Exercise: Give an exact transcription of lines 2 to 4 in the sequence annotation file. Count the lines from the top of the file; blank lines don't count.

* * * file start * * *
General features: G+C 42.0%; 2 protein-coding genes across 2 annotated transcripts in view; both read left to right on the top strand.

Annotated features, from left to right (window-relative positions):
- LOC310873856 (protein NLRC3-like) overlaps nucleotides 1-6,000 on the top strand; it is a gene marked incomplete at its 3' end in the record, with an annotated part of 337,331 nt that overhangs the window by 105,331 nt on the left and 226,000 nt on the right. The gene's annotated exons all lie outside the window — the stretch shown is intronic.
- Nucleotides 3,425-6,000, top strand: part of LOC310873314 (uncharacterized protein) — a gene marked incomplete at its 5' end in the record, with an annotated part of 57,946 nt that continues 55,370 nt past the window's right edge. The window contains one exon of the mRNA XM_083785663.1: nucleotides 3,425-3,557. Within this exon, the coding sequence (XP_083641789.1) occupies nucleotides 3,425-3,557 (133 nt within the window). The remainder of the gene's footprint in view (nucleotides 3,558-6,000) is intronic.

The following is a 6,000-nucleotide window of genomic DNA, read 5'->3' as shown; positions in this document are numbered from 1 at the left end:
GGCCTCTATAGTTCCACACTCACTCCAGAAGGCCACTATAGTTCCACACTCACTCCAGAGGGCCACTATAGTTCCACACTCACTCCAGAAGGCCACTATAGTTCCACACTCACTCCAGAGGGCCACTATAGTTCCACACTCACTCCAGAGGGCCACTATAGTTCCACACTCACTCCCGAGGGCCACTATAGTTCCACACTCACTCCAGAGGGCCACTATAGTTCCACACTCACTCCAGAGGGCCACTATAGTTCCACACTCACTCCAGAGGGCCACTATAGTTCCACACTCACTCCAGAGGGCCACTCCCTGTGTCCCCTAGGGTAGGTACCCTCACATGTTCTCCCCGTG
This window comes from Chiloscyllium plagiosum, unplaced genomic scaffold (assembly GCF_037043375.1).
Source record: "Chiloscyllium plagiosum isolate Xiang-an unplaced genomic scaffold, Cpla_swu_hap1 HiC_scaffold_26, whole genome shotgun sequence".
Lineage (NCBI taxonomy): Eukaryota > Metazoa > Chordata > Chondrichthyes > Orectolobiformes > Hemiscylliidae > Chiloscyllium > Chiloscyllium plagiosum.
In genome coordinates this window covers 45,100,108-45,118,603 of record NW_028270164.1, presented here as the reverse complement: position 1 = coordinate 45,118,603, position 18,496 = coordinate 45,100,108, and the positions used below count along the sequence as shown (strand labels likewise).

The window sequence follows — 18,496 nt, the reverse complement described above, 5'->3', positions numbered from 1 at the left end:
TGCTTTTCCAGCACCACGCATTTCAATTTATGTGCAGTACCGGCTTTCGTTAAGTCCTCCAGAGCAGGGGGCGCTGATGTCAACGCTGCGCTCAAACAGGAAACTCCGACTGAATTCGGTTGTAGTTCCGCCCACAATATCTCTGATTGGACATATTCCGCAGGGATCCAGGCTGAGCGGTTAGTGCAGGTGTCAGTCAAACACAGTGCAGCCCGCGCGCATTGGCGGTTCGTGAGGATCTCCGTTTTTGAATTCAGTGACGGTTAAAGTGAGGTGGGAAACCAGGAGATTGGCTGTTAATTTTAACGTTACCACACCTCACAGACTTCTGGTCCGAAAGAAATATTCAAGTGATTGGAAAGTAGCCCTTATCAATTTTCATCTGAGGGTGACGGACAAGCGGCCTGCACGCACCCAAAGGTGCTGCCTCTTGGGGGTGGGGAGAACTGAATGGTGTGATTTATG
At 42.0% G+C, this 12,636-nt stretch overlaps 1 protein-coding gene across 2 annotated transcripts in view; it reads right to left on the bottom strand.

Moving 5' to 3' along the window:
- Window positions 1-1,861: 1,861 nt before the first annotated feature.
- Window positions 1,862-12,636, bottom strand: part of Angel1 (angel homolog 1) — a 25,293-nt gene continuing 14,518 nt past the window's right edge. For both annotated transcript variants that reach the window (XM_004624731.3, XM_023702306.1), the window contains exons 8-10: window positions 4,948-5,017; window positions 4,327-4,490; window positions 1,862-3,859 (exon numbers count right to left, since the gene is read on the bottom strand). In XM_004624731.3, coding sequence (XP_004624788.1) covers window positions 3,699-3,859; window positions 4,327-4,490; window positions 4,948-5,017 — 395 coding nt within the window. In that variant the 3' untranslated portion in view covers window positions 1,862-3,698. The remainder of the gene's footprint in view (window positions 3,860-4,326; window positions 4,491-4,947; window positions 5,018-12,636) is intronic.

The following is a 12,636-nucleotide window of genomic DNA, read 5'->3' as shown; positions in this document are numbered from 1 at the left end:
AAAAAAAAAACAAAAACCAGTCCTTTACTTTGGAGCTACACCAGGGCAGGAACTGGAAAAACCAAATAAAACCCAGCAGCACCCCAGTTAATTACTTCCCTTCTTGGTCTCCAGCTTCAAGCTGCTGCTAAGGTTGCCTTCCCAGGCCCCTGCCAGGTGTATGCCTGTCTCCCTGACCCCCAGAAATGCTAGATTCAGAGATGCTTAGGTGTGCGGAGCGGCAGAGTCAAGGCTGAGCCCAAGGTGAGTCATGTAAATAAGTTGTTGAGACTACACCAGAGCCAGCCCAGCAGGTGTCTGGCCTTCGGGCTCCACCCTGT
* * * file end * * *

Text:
Annotated features, from left to right (window-relative positions):
- LOC310873856 (protein NLRC3-like) overlaps nucleotides 1-6,000 on the top strand; it is a gene marked incomplete at its 3' end in the record, with an annotated part of 337,331 nt that overhangs the window by 105,331 nt on the left and 226,000 nt on the right. The gene's annotated exons all lie outside the window — the stretch shown is intronic.
- Nucleotides 3,425-6,000, top strand: part of LOC310873314 (uncharacterized protein) — a gene marked incomplete at its 5' end in the record, with an annotated part of 57,946 nt that continues 55,370 nt past the window's right edge. The window contains one exon of the mRNA XM_083785663.1: nucleotides 3,425-3,557. Within this exon, the coding sequence (XP_083641789.1) occupies nucleotides 3,425-3,557 (133 nt within the window). The remainder of the gene's footprint in view (nucleotides 3,558-6,000) is intronic.